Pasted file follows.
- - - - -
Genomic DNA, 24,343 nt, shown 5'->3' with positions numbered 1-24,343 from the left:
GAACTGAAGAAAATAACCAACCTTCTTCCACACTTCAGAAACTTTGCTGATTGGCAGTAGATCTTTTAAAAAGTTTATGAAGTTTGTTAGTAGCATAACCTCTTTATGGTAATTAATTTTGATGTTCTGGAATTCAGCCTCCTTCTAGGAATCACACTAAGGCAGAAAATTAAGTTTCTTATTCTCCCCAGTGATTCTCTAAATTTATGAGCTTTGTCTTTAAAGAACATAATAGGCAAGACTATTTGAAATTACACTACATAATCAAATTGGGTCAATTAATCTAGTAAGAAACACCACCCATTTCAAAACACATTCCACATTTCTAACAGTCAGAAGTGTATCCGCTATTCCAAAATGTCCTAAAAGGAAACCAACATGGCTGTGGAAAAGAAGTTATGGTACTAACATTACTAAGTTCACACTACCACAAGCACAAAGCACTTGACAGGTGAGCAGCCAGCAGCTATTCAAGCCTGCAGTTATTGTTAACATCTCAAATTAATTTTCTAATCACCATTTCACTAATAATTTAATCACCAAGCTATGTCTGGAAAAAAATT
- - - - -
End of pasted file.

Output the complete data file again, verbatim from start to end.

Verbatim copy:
Genomic DNA, 24,343 nt, shown 5'->3' with positions numbered 1-24,343 from the left:
GAACTGAAGAAAATAACCAACCTTCTTCCACACTTCAGAAACTTTGCTGATTGGCAGTAGATCTTTTAAAAAGTTTATGAAGTTTGTTAGTAGCATAACCTCTTTATGGTAATTAATTTTGATGTTCTGGAATTCAGCCTCCTTCTAGGAATCACACTAAGGCAGAAAATTAAGTTTCTTATTCTCCCCAGTGATTCTCTAAATTTATGAGCTTTGTCTTTAAAGAACATAATAGGCAAGACTATTTGAAATTACACTACATAATCAAATTGGGTCAATTAATCTAGTAAGAAACACCACCCATTTCAAAACACATTCCACATTTCTAACAGTCAGAAGTGTATCCGCTATTCCAAAATGTCCTAAAAGGAAACCAACATGGCTGTGGAAAAGAAGTTATGGTACTAACATTACTAAGTTCACACTACCACAAGCACAAAGCACTTGACAGGTGAGCAGCCAGCAGCTATTCAAGCCTGCAGTTATTGTTAACATCTCAAATTAATTTTCTAATCACCATTTCACTAATAATTTAATCACCAAGCTATGTCTGGAAAAAAATT